Season of Giving? Or taking away?

Studies show that in-state college tuition prices are on the rise


As the holiday season approaches, so does the deadline for regular decision applications. 

The majority of students nationwide apply regular decision as the deadline allows for more preparation time. In addition, not all universities offer the early action option and many students tend to stay away from any binding contracts regarding where they will be attending school.

Regular decision or not, it is also a common theme for students to apply to their respective state schools, as the tuition for in-state applicants is significantly lower than out-of state. State schools are significantly cheaper than private institutions as well. 

“I’m applying to mostly in-state schools because of the cost and so I can be close to family,” senior Thomas Chang said.

Although money is often a leading factor for students to apply to in-state schools, the cost has been steadily increasing. This only makes the college process harder for students, many of whom at Annandale are on the free or reduced lunch program.

The Commonwealth of Virginia has seen a 79% increase in the average cost of public college tuition in the past ten years. Although funding from the Virginia General Assembly caused all Virginia public colleges to maintain in-state tuition for the 2019-20 academic year, the upwards trend is nonetheless discouraging to students. 

“The growing cost of state schools is really off putting,” senior Guinevieve Tran said. “Without some kind of aid, need based or merit based scholarships, it becomes hard for a lot of kids to not accumulate debt.”

The average tuition, including mandatory fees for in-state undergraduates at four-year public colleges is now $12,836, according to the State Council of Higher Education for Virginia. 

This marks a $155 (1.2% increase) from last year, owing to the $155 increase in “mandatory non-educational and general fees.” 

Meanwhile, average room and board charges total $11,000, an increase of $367 (3.5%). 

When all costs are taken into account, in-state undergraduate students attending four-year schools will pay an average of $24,699 this year, an increase of $543 (2.2%).

Although the increase may seem little, in the grand scheme of things, any increase in price discourages students from attending four year institutions.

“My plan right now is to go to NOVA for two years and then a four year college,” Falls Church senior Abby Tran said. “I would have liked to go straight into a four year college but money is always a big factor.”

The numbers speak for themselves, Virginia has a large price to pay in order to take the burden of paying for college off of families; 660 million to be exact. 

As prices increase, families pay the price. In order to combat this, the State Council of Higher Education for Virginia released a report in 2017 which looked at new methods of state funding for public four year colleges. This new look on funding came at the time of Virginia state funding cuts for public institutions. 

Virginia has missed its goal with making public institutions, resulting in tuition and fees accounting for 53% of the cost in comparison with the state’s goal of 33%.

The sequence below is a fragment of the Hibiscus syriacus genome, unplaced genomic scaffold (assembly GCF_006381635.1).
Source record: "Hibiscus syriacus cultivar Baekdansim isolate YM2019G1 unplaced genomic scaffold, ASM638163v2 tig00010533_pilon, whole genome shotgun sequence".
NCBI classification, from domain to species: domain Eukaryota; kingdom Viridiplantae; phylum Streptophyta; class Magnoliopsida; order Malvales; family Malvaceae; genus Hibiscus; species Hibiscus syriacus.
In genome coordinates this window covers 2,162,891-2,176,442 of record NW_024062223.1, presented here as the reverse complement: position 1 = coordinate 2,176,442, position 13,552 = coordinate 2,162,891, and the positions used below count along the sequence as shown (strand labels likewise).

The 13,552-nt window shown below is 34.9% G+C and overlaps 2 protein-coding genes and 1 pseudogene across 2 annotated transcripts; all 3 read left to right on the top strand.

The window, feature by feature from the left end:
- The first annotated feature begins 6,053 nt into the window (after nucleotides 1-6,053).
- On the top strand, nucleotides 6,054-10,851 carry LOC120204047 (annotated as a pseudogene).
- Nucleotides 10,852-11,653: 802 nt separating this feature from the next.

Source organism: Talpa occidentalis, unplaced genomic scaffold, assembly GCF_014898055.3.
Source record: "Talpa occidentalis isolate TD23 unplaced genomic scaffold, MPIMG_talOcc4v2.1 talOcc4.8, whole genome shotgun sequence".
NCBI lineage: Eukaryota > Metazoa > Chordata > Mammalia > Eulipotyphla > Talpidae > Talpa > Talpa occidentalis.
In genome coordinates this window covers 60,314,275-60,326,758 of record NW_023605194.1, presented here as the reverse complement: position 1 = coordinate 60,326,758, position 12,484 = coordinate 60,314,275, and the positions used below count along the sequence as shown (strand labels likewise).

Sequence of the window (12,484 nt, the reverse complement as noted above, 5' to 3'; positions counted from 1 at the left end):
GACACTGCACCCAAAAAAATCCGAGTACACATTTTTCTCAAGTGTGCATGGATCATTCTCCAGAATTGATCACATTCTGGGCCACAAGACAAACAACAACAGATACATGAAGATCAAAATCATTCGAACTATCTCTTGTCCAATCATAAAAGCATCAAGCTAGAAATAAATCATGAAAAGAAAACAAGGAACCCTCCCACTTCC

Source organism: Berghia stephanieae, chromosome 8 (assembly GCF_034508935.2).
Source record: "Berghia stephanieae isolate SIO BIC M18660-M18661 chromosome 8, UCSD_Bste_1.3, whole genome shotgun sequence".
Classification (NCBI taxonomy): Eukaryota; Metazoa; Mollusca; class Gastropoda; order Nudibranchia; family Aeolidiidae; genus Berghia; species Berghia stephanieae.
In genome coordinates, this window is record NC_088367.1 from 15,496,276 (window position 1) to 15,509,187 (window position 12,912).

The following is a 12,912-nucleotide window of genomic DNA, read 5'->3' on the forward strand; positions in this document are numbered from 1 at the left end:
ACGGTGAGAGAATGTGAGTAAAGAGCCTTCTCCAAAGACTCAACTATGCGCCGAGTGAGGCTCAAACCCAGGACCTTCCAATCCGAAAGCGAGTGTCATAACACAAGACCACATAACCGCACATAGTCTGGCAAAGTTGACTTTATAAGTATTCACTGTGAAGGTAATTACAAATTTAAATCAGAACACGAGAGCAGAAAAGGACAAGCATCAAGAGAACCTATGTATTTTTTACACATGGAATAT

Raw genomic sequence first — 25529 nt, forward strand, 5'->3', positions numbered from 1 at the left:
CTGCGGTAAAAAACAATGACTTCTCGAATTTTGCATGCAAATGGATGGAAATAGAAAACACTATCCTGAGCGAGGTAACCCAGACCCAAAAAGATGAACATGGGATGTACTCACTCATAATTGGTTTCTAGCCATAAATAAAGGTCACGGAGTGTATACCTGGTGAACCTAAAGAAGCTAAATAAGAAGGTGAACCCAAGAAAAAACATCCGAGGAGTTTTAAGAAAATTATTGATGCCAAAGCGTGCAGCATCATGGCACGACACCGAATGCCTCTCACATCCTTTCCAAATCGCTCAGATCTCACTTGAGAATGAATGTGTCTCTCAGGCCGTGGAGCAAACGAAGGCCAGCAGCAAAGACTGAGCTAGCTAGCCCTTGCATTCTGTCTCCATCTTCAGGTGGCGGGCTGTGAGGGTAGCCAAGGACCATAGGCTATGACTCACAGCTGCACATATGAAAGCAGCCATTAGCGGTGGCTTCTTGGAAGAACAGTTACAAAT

Despite struggles with cutting the cost of tuition, there is light at the end of the tunnel in Virginia.

Virginia Govenor Ralph Northam proposed a $1.2 billion education package, including a $145 million tax-funded investment to make community college free for students from low- and middle-income households.

The new program, named “G3”, for “Get Skilled, Get a Job, Give Back,” will pay only the balance of tuition leftover after the student uses all eligible forms of financial aid.

The plan provides funding for tuition, fees, and books. For students in the lowest income bracket, it also provides support for expenses including childcare, transportation, and food. Applicants must be eligible for in-state tuition with and income less than or equal 400 percent of the federal poverty level or $103,000 for a family of four.

At a national level, the idea of free college, whether it be a two year or four year institution, has gained popularity. 

Although it has been lacking mention as of recently, former Vice President Joe Biden called for a free four years of college in 2015. 

Other Democratic presidential candidates have proposed other differing solutions to the high price of higher education.

Elizabeth Warren proposed a $1.25 trillion dollar education plan to eliminate not only tuition at public colleges but also millions of Americans’ student debt.

In addition, Bernie Sanders promoted a more ambitious $1.6 trillion dollar plan to erase college tuition as well as all student debt.

Whether Democratic candidates have proposed ideas for cutting tuition costs, or Virginia state government has taken action against the cost of community college, the problem still persists.

In-state college tuition simply costs too much for what it is advertised as.

“Everyone deserves the opportunity to get a good education and a good job, no matter who you are or how much money you have,” Northam said.